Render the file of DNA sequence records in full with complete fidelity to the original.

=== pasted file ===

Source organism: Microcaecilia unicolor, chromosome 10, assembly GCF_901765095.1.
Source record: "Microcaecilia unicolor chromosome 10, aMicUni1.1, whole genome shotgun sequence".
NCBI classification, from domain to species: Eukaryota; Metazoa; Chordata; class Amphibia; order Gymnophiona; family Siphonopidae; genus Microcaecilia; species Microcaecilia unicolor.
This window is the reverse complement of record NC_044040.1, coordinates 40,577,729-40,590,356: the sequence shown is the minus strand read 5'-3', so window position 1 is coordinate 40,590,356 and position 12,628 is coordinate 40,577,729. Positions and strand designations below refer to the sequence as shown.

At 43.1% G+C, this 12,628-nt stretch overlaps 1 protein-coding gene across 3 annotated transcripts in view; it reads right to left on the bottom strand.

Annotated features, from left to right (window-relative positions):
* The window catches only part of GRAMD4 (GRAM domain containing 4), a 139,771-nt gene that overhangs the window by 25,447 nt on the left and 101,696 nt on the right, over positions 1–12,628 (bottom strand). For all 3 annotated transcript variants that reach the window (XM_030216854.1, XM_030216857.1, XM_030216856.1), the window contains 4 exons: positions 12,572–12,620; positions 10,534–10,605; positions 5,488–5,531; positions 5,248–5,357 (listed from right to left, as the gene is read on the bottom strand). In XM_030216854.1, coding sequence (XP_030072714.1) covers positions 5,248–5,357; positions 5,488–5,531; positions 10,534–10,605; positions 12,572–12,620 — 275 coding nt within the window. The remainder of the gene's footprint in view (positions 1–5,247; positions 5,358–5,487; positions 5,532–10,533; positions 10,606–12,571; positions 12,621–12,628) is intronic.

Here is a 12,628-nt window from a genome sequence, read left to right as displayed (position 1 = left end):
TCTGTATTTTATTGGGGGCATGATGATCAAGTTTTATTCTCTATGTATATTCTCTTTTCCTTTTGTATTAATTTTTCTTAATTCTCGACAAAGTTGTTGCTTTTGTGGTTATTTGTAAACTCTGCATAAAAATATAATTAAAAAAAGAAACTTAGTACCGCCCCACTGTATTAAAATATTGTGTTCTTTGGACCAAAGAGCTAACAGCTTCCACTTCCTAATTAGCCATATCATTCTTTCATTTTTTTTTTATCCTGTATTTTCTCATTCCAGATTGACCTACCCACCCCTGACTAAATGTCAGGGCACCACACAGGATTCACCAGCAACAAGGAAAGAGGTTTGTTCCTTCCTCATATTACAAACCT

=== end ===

Source organism: Microcaecilia unicolor, chromosome 10, assembly GCF_901765095.1.
Source record: "Microcaecilia unicolor chromosome 10, aMicUni1.1, whole genome shotgun sequence".
NCBI classification, from domain to species: Eukaryota; Metazoa; Chordata; class Amphibia; order Gymnophiona; family Siphonopidae; genus Microcaecilia; species Microcaecilia unicolor.
This window is the reverse complement of record NC_044040.1, coordinates 40,577,729-40,590,356: the sequence shown is the minus strand read 5'-3', so window position 1 is coordinate 40,590,356 and position 12,628 is coordinate 40,577,729. Positions and strand designations below refer to the sequence as shown.

At 43.1% G+C, this 12,628-nt stretch overlaps 1 protein-coding gene across 3 annotated transcripts in view; it reads right to left on the bottom strand.

Annotated features, from left to right (window-relative positions):
* The window catches only part of GRAMD4 (GRAM domain containing 4), a 139,771-nt gene that overhangs the window by 25,447 nt on the left and 101,696 nt on the right, over positions 1–12,628 (bottom strand). For all 3 annotated transcript variants that reach the window (XM_030216854.1, XM_030216857.1, XM_030216856.1), the window contains 4 exons: positions 12,572–12,620; positions 10,534–10,605; positions 5,488–5,531; positions 5,248–5,357 (listed from right to left, as the gene is read on the bottom strand). In XM_030216854.1, coding sequence (XP_030072714.1) covers positions 5,248–5,357; positions 5,488–5,531; positions 10,534–10,605; positions 12,572–12,620 — 275 coding nt within the window. The remainder of the gene's footprint in view (positions 1–5,247; positions 5,358–5,487; positions 5,532–10,533; positions 10,606–12,571; positions 12,621–12,628) is intronic.

Here is a 12,628-nt window from a genome sequence, read left to right as displayed (position 1 = left end):
TCTGTATTTTATTGGGGGCATGATGATCAAGTTTTATTCTCTATGTATATTCTCTTTTCCTTTTGTATTAATTTTTCTTAATTCTCGACAAAGTTGTTGCTTTTGTGGTTATTTGTAAACTCTGCATAAAAATATAATTAAAAAAAGAAACTTAGTACCGCCCCACTGTATTAAAATATTGTGTTCTTTGGACCAAAGAGCTAACAGCTTCCACTTCCTAATTAGCCATATCATTCTTTCATTTTTTTTTTATCCTGTATTTTCTCATTCCAGATTGACCTACCCACCCCTGACTAAATGTCAGGGCACCACACAGGATTCACCAGCAACAAGGAAAGAGGTTTGTTCCTTCCTCATATTACAAACCT